The paper, available online at the website for Cornerstone, a collection of scholarly and creative works for MSU, includes the following a description of the genesis of the mural project:

The town’s commercial district was ailing in the early 1980s when Mayor Christenson created a plan to apply for federal funds.

MSU Urban and Regional Studies students in a downtown redevelopment seminar would prepare the village’s Urban Development Action Grant. The students were instructed to incorporate in their plans the flavor of the Good Thunder cultural landscape.

Although the Urban Development Action Grant, as well as all the other grants for which Good Thunder applied, were unsuccessful, they set up the beginnings of a plan for revitalization.

In 1984, the village council applied for a $30,000 grant from the Blue Earth County Small Cities Economic Development Commission which was successful. With the grant, the village created a $15,000 revolving loan program which lent $500 to $2,000 to local businesses to remodel and refurbish the downtown buildings.

Throughout the rest of the 1980s, that program brought an auto body shop; allowed a filling station that had closed in 1984 to re-open; provided financing for Bruscke’s hardware, which otherwise would have closed; and attracted a dentist and beautician to open shop.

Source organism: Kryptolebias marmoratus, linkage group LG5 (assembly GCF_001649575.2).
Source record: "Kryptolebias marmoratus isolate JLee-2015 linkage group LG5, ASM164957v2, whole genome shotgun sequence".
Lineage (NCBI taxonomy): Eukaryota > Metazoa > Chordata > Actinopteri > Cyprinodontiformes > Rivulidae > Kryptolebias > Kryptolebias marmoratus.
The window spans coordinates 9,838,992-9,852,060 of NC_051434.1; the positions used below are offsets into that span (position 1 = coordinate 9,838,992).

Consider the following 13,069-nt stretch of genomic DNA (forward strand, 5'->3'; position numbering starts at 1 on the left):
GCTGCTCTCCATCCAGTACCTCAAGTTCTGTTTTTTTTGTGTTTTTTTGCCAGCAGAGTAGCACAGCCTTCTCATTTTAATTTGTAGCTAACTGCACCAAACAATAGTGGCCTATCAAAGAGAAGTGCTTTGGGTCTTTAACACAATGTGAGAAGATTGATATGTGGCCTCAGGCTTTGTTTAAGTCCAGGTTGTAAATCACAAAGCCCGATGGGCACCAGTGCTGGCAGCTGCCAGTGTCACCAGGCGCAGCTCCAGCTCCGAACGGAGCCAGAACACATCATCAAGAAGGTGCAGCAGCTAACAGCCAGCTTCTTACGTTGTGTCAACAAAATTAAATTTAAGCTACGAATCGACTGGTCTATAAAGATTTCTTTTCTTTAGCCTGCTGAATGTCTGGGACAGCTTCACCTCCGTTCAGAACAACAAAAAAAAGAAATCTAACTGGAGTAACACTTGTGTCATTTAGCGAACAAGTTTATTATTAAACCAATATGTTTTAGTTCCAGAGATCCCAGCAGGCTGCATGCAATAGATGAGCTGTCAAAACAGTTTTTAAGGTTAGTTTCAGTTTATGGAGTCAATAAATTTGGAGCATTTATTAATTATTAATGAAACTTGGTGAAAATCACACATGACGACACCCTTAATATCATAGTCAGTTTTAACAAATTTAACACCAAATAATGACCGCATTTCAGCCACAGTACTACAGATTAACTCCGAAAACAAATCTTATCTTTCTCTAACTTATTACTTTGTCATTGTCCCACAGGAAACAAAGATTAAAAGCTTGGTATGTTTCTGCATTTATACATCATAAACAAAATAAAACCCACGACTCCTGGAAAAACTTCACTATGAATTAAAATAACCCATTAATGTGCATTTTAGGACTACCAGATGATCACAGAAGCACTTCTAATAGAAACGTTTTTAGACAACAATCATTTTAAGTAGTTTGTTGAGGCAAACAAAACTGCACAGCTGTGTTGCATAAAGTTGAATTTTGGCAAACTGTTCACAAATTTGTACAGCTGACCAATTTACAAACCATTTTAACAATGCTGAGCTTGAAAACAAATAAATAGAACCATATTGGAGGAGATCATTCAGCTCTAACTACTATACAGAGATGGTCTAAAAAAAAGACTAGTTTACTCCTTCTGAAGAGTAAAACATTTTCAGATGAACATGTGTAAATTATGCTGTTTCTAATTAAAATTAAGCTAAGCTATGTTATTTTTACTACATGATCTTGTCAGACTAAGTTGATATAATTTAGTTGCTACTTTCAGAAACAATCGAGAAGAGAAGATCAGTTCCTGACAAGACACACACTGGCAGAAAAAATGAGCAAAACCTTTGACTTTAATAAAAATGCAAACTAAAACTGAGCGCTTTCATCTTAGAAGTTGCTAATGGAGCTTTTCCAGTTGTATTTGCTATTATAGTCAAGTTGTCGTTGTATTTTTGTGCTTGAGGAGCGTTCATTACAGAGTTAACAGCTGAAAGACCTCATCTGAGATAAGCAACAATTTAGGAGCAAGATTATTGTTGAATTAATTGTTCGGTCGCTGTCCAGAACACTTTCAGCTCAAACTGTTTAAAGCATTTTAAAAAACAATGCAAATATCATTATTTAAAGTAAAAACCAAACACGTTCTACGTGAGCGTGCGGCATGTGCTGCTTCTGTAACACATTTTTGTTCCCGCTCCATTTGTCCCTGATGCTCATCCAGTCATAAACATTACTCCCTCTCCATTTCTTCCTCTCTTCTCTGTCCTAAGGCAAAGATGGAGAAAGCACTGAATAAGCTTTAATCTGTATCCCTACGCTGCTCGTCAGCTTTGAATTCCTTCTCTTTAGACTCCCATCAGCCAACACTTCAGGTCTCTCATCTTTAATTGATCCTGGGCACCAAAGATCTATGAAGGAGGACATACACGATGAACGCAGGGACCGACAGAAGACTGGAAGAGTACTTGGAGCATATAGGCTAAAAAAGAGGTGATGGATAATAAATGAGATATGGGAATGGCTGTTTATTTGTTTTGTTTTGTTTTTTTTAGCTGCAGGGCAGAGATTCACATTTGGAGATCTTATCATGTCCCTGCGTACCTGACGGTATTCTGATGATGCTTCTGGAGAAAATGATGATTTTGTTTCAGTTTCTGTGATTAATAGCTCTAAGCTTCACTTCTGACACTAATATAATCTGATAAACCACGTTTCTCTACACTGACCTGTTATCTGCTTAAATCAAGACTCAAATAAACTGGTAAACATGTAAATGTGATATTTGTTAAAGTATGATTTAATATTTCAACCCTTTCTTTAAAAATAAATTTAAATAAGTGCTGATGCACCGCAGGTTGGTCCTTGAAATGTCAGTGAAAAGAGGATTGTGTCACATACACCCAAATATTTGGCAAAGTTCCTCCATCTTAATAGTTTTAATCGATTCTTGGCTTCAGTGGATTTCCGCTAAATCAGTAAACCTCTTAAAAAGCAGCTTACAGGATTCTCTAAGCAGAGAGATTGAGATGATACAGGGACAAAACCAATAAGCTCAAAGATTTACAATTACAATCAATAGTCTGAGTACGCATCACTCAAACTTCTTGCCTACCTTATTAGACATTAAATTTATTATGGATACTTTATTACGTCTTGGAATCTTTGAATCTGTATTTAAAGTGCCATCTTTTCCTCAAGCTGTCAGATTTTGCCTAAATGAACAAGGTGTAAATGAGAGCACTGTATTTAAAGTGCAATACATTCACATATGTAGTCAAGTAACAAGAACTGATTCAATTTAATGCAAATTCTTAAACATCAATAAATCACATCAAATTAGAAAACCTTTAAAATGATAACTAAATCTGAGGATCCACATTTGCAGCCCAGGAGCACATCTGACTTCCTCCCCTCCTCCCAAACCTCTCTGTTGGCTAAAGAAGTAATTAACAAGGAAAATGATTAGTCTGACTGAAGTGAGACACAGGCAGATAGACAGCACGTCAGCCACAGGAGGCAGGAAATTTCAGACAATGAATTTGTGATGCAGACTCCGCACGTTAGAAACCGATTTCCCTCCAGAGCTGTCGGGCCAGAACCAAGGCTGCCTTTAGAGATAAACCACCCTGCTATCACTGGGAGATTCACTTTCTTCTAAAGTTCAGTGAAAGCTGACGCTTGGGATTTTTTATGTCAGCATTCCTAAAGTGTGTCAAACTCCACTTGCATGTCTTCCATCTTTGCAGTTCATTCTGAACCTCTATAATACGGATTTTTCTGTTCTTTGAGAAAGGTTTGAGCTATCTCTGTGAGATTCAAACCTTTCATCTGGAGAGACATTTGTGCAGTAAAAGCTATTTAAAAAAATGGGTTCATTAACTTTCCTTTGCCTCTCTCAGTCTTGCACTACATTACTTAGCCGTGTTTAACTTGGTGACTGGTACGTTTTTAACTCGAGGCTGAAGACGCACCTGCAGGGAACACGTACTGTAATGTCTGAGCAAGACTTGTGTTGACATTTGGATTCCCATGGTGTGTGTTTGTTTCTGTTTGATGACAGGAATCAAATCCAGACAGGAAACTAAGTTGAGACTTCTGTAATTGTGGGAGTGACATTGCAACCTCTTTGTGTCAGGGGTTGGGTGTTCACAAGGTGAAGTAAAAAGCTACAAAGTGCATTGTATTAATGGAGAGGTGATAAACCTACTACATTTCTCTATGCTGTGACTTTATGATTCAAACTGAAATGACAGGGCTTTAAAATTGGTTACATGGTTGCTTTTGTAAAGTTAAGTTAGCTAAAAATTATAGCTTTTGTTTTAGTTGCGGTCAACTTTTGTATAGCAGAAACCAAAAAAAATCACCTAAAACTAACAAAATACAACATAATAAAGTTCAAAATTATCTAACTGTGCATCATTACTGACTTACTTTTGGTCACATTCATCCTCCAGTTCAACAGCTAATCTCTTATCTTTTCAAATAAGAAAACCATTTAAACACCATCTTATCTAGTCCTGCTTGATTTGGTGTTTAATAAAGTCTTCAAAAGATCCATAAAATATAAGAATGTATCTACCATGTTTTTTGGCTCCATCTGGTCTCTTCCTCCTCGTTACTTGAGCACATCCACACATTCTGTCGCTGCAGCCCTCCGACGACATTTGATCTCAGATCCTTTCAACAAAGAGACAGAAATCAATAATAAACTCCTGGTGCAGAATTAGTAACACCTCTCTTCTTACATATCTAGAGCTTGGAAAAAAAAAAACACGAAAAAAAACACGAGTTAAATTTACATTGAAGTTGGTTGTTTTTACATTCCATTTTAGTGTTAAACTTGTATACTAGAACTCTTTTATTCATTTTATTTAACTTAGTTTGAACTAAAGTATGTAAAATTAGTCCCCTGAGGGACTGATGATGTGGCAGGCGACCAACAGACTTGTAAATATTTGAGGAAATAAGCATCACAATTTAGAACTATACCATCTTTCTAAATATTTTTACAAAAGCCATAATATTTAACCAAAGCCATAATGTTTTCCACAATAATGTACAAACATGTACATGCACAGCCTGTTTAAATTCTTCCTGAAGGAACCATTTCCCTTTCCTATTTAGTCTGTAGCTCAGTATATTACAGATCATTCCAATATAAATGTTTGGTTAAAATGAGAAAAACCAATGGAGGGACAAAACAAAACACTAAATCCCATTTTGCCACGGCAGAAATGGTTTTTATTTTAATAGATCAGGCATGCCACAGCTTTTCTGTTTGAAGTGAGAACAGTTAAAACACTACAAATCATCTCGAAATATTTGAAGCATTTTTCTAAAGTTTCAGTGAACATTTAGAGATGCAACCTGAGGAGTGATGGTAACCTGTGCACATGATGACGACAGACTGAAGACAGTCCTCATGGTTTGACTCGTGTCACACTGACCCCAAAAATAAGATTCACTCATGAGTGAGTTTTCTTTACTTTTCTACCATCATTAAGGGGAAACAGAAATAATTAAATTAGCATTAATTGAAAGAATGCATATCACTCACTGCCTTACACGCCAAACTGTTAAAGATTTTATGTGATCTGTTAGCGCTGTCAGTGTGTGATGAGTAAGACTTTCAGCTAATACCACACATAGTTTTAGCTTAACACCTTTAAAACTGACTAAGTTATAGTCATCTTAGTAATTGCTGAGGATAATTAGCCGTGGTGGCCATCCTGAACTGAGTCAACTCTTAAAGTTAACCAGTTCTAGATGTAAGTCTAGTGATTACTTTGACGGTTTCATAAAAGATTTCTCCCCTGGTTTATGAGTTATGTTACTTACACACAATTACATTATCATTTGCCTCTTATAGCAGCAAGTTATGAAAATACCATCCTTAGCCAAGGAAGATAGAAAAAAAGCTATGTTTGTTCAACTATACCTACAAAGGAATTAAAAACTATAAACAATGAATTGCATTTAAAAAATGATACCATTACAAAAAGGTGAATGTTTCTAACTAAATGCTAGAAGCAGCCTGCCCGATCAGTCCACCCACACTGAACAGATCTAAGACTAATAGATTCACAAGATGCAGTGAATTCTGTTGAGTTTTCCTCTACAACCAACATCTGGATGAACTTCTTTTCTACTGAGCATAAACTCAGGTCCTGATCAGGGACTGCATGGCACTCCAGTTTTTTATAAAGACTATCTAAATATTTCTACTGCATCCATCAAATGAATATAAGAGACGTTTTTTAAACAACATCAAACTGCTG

The other half of the grant from Blue Earth County went to the Good Thunder Development Corporation, a non-profit entity formed by Ann Christenson and Dennis Anderson in 1984.

The purpose of the corporation was to cultivate an arts and crafts niche for Good Thunder in the economic landscape, because the city could no longer afford to “depend on its traditional agricultural economy, nor (was) it in a strong competitive position to attract commerce and industry.”

The corporation felt the name Good Thunder was “highly marketable,” and that the village could play off the unique name and the healthy art and antique community developing in the village.

The corporation’s rationale was rather than compete with every other rural Minnesota community for business or industry, the corporation would create a niche for Good Thunder as a rural center for the arts.

The first step in the corporation’s grand plan was a project titled “Painting on a Grand Design,” the creation of a mural to attract attention and new residents, and to be a “beacon to artists wanting to live in a small town.”

The project took advantage of that ubiquitous feature of Midwestern landscape — the grain elevator — and turned it into a vehicle of artistic expression.

“Painting on a Grand Design” won the Minneapolis Valspar Corporation’s Minnesota: Picture-It-Beautiful Competition.

The mural put Good Thunder on the proverbial map.

Its story was picked up by news media across the region. A Twin Cities news station reporter came in a helicopter and landed on Main Street to cover the story.

The mural also made headlines in papers across the nation and even internationally when the story was covered on the BBC.

Aiken still lives in St. Paul and continues to work as an artist and activist.

He said he’s returned to Good Thunder many times.

“Working on the mural was one of the greatest experiences in my life.”